South Columbia County schools aim for Jan. 4 reopening
South Columbia County schools are aiming for a Jan. 4 reopening for hybrid in-person and online instruction, but district officials caution that the holidays could easily bring a spike in COVID-19 cases and prevent reopening.
"After careful review of the new information and metrics — and in close coordination with the Columbia County Public Health Department — we are aiming to reopen for in-person hybrid instruction on Jan. 4 based on guidance from our Local Public Health Authority, but only if we can keep our health metrics sufficiently low," St. Helens Superintendent Scot Stockwell and Scappoose Superintendent Tim Porter wrote in a joint letter to families on Nov. 12.
New COVID-19 cases have increased dramatically statewide. On Thursday, Nov. 12, the state announced 1,122 new confirmed and presumptive cases of COVID-19.
Public health authorities have said that indoor social gatherings have driven the increase in cases.
Analysis from public health leaders across the state, including the Columbia County Public Health Department, has shown that many new COVID-19 cases are tied to small gatherings where the recommended safety measures were not followed, according to a press release from Columbia County.
School and county leaders are urging residents to comply with public health guidance. Face coverings are required in indoor public spaces and, if 6 feet distance from others is not possible, outdoors.
Officials are urging Oregonians to limit the number of people they spend time with outside of their household, keep gatherings short, stay 6 feet away from individuals they don't live with, wash hands and disinfect surfaces frequently and avoid touching surfaces.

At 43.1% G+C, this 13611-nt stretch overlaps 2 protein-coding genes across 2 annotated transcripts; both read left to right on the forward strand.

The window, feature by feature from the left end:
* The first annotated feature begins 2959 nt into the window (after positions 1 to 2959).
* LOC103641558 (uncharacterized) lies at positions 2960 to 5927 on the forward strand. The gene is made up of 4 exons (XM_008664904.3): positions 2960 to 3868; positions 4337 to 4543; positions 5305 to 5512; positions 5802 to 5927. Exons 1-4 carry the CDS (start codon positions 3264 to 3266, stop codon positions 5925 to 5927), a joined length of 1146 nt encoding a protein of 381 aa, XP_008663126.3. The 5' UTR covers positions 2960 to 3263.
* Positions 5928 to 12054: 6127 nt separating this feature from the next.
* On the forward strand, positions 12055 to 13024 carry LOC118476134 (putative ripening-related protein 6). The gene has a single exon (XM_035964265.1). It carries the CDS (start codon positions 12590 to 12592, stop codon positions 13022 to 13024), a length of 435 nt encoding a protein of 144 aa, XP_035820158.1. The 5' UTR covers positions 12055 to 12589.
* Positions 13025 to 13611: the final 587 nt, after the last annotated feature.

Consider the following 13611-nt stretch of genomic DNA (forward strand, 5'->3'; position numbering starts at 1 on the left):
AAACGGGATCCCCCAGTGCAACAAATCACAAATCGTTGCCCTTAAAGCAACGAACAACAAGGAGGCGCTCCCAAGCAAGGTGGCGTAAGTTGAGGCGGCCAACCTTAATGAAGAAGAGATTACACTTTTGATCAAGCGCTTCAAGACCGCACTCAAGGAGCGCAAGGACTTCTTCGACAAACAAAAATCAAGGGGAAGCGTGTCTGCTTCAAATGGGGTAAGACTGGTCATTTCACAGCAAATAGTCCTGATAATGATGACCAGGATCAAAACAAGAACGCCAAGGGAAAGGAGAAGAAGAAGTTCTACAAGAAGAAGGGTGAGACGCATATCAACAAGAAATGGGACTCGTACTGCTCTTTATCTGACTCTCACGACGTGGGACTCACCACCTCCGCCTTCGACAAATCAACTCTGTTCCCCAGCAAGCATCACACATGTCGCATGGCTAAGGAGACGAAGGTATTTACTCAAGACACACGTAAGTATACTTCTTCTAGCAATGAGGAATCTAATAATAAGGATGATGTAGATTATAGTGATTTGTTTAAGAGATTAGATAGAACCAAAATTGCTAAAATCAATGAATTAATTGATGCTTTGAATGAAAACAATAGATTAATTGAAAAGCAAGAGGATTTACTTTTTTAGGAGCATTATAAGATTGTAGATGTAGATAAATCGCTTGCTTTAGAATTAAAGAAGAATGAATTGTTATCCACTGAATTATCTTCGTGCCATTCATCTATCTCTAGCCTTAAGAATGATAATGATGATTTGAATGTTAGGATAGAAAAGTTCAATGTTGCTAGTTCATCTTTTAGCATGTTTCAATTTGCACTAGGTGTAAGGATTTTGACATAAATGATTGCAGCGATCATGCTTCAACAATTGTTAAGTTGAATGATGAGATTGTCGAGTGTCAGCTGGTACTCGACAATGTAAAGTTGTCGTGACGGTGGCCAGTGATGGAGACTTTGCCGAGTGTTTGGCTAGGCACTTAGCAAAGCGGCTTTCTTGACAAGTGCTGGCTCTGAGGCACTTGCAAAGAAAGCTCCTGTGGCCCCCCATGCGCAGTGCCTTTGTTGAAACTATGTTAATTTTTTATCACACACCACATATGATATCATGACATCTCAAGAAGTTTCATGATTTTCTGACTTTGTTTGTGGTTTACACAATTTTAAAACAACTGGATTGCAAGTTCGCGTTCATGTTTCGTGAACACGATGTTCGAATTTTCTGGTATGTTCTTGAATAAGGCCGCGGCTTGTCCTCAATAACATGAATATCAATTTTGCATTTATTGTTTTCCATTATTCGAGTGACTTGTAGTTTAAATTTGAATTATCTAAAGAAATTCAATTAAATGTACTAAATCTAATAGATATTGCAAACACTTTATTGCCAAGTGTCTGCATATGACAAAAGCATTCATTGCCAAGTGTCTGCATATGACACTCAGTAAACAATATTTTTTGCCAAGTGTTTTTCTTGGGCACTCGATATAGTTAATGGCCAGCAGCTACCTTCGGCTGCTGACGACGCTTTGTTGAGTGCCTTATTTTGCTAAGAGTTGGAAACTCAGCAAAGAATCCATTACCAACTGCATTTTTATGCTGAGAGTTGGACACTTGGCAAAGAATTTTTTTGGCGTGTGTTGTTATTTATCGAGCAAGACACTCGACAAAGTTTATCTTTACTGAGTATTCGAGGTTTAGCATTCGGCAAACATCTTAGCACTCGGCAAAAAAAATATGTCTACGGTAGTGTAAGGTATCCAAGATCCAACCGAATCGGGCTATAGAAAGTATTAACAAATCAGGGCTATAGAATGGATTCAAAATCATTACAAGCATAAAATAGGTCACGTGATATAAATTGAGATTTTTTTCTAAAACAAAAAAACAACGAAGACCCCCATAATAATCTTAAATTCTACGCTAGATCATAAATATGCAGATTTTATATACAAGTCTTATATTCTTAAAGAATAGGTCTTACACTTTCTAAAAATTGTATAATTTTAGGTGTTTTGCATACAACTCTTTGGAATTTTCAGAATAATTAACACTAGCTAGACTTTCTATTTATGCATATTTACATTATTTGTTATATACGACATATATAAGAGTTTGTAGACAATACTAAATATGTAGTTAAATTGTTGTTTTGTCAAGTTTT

Indoor social gatherings are limited to 10 people, except in counties that were recently placed on a two-week pause, where the limit is six people.
Multnomah and Washington counties are on the list of counties put on a two-week pause due to growing COVID-19 case numbers. Columbia County isn't on a pause but could be impacted by rates in those neighboring counties, as many school employees commute from outside the county.
"We urge our communities to stay safe and vigilant, especially during the upcoming holiday season. Right now, we are very close to falling into a level of health metrics that would result in a recommendation from public health to halt reopening plans," Stockwell and Porter wrote.
"Our public health department monitors neighboring counties' testing and hospital capacity to help us decide whether or not it's safe to open since we rely on these regional systems," the two superintendents continued.
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